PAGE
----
By using push messages, a server-side application can actively push a login request to one or more mobile devices. The table below shows an overview of the three different types of push logins that can be used.
|Push login call||Description|
|provokeLogin||Push login to the account that performed that latest successful login for the current session.|
|provokeLoginOnUser||Push login to all accounts of a given user.|
|provokeLoginOnAccount||Push login to a specific account.|
Each of the push login API calls requires a session identifier to which the authentication will be performed. In the case of provokeLogin the session identifier is also used to check the latest successful login, which determines the account where the push login will be sent to.
Each of the push login API calls can optionally also take a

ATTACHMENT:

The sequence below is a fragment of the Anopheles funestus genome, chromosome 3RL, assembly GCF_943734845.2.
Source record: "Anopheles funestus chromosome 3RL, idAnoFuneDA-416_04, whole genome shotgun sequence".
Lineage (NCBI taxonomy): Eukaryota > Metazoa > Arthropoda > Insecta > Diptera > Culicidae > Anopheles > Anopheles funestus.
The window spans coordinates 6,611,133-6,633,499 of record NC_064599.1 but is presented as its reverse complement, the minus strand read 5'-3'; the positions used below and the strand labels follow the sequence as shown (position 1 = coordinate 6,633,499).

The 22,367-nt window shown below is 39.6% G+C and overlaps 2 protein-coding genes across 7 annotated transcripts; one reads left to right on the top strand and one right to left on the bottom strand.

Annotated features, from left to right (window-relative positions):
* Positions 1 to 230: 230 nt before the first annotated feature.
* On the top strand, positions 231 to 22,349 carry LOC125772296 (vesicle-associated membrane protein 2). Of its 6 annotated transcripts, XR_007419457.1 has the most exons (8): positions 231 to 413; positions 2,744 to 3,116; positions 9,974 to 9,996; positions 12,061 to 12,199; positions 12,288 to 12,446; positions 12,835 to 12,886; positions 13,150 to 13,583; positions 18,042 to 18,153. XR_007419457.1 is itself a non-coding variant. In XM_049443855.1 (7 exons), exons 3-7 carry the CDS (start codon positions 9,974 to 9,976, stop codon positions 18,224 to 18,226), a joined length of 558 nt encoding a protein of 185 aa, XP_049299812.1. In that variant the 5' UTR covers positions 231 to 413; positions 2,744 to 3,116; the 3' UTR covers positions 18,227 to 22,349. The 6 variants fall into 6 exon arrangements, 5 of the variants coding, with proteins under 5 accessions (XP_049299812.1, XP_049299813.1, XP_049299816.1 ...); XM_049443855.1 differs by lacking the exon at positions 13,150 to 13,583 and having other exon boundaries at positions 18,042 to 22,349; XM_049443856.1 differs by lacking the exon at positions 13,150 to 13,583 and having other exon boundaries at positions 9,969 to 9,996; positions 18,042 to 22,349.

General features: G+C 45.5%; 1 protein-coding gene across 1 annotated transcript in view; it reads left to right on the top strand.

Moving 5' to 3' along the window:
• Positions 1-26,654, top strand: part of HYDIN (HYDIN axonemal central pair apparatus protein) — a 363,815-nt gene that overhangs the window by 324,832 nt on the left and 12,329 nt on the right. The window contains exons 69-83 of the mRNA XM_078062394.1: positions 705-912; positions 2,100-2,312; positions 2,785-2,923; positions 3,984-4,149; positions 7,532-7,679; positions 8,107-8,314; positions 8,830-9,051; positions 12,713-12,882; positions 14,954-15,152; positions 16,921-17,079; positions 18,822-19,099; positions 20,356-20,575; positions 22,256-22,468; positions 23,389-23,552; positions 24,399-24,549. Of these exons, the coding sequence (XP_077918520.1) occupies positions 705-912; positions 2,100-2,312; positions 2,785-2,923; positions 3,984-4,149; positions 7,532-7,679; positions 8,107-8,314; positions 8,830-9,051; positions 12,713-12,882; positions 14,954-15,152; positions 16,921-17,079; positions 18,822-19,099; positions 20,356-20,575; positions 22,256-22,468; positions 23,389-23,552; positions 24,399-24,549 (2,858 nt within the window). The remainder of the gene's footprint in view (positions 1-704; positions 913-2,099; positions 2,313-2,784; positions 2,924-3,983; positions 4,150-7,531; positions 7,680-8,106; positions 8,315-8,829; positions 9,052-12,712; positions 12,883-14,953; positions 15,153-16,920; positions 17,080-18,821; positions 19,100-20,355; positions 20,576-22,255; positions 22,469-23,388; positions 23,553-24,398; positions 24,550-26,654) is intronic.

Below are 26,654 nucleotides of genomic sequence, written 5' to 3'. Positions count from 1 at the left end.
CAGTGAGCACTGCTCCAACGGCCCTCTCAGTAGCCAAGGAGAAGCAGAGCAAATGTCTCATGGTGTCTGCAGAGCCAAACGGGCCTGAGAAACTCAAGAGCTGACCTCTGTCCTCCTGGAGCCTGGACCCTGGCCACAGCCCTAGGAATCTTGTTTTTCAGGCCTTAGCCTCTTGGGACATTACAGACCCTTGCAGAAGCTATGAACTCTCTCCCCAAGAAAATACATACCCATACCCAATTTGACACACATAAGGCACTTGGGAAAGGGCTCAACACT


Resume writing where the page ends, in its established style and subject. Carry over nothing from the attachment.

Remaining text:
UserContext JSON object, including additional session information.
The calls provokeLoginOnUser and provokeLoginOnAccount require a reference to respectively a user and an account. You should not rely on non-authenticated user input to determine the user/account to push a login to, as this can result in users receiving arbitrary push messages. Both calls can be used when a different authentication method is used first, as this gives some certainty about the user/account to push the login to.
In most cases provokeLogin is the recommended push method, as it will only work when a user has been previously logged in in the same session. To check if a push login with provokeLogin is possible, getSession can be called to retrieve
LoginStatus.canprovoke will only be true when a previous successful login was done on the session and, as a consequence, pushing a login is possible.